Thursday, March 4, 2010
By Suzanne Alicie
Everyone has heard of the positive benefits of pets for the elderly, but what other demographic can you think of that may need some unconditional love and understanding? Why, teenagers of course! They often feel misunderstood, unloved and just plain dumped on as they are caught between being children and being adults. Teenagers are trapped between being responsible for their decisions and having to ask permission for the things they want to do. Pets are a very positive interaction for troubled teens, providing love and emotional support as well as teaching responsibility.
My oldest son is now 16. Just after he turned 13, he went through my divorce and the destruction of all that was stable and safe in his life. We were both thrown into turmoil. Anger and depression were affecting my son’s choices, and he made quite a few bad decisions.
He began misbehaving at school, dabbling in drugs and just generally choosing to be around people who were a bad influence. I felt like I was losing my son. The sweet boy who smiled and laughed so easily was becoming an angry and out of control teenager who more often wore a scowl. He stopped communicating with me, and I was at a loss as to what to do. Punishments and talking didn’t seem to help; everything I said went in one ear and out the other.
We found a place to live with a friend, and lo and behold there was a dog. Not only that, but a dog that was shy and a bit insecure, and more often than not could be found hiding under a bed. This dog was Bear. This wonderful patchwork dog that didn’t seem to fit in anywhere and lived on the fringes of the family became part of my son’s salvation.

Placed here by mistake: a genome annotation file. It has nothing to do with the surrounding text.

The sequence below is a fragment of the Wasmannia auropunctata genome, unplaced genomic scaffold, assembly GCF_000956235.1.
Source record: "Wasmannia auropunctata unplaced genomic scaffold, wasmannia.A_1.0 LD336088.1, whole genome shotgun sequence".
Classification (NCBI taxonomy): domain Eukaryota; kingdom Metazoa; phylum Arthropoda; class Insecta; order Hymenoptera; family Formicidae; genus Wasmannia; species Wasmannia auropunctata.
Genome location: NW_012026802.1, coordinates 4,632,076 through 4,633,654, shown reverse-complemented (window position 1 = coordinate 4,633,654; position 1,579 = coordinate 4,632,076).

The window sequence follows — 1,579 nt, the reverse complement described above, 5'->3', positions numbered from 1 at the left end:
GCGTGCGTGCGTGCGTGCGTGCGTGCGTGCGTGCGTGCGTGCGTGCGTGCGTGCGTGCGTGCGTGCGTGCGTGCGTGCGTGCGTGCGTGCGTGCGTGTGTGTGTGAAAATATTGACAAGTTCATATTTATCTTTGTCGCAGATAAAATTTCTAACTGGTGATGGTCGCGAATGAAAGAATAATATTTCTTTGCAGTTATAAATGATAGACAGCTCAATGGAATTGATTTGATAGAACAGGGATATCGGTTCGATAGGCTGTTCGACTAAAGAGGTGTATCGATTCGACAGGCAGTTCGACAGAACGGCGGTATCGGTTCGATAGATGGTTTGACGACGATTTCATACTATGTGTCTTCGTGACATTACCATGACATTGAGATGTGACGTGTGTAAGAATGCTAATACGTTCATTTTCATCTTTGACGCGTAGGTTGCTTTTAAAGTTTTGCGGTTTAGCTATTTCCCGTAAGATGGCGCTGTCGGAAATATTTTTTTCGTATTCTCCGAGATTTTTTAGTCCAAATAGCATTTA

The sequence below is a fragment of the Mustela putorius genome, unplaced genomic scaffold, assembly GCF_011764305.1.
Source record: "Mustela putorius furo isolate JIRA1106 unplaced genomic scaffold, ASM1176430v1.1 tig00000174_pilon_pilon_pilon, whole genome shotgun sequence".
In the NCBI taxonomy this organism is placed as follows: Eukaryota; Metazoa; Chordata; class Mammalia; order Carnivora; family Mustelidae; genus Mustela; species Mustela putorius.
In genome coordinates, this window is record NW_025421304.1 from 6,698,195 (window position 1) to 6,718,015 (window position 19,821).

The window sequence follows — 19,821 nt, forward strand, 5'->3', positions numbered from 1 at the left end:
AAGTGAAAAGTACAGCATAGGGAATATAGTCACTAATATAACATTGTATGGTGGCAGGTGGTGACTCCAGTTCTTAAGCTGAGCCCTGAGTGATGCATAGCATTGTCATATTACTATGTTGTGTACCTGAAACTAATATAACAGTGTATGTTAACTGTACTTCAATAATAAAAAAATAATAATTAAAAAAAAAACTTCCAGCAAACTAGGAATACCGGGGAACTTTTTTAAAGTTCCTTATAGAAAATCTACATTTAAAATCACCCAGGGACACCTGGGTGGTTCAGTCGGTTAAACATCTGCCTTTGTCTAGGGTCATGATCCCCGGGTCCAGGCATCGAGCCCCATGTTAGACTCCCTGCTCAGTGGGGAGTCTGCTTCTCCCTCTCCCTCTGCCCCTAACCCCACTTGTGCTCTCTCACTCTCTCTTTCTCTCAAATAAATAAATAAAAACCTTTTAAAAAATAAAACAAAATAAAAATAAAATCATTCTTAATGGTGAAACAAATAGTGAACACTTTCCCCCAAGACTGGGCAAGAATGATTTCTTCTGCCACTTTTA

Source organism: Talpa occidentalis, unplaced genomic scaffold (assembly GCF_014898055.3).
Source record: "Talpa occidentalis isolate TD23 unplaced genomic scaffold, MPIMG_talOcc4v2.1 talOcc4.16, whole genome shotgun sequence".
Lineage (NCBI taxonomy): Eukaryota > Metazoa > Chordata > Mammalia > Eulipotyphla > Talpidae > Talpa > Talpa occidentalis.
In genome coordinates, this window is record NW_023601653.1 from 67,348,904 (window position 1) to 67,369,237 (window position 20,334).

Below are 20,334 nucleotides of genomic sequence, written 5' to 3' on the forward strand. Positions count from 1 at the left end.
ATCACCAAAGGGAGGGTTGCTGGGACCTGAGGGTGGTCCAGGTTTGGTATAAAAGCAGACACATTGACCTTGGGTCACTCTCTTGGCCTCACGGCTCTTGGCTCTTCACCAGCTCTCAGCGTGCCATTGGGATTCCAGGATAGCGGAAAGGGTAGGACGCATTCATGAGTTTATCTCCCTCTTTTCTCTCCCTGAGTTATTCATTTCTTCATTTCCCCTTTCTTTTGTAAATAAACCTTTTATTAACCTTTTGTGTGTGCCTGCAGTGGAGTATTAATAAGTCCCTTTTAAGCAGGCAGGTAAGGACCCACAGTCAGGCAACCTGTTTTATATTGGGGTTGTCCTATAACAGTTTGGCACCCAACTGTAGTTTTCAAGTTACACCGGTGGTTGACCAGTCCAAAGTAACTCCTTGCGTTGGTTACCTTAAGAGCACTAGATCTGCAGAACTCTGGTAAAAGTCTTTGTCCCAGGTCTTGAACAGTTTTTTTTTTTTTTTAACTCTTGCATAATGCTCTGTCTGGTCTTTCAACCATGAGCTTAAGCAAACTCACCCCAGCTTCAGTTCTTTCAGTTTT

My son instantly began working with Bear to get her to be more sociable, even when he wanted nothing to do with other people himself. He took on the responsibilities of taking care of her, and before I knew it everywhere my son was there was Bear. They formed an intense friendship, he talked to her and he petted her, and Bear? Well she listened to him, she didn’t judge and she loved him no matter what. She absorbed the love that the troubled teenager had to give but couldn’t find a way to express to people.
The boy and the dog formed their own unit of support and love that was a doorway to my son learning to express his emotions. Because of Bear’s nervousness, my son learned to express anger without yelling or throwing things; he learned to keep his composure because of his love for this dog. It was a friendship that helped him see the future instead of the destruction in the past. In many ways Bear helped save my sanity by being a source of unconditional love and understanding for my teenage son.
To this day, there is no one that Bear loves more than her boy. She is protective of him and always full of love and excitement when he comes into the room. She loves to sit beside him or try to get all 50 pounds of her into his lap to be petted. Not only did Bear transform my son, he also transformed her into a real family dog that loves her people and interacts with us all regularly. She still prefers to sleep under the bed, but if a hand is placed near the floor she will scoot over and lick it before going back to sleep.
In several cities across the United States there are programs for troubled youth that incorporate caring for pets into their programs. Teachers Pet, AAT and many other programs provide animals for teens to interact with in order to learn responsibility. In these programs you will find cats, dogs and even horses. Animal shelters are always looking for volunteers and amazingly, those lazy teenagers who don’t ever want to do anything but listen to music and hang with their friends have proven to be the most dedicated and loving of shelter volunteers. Many troubled teens go on to be dedicated to animals in their adult lives as well, continuing to volunteer and do things to make the world a better place for their animal friends.
Read more articles by Suzanne Alicie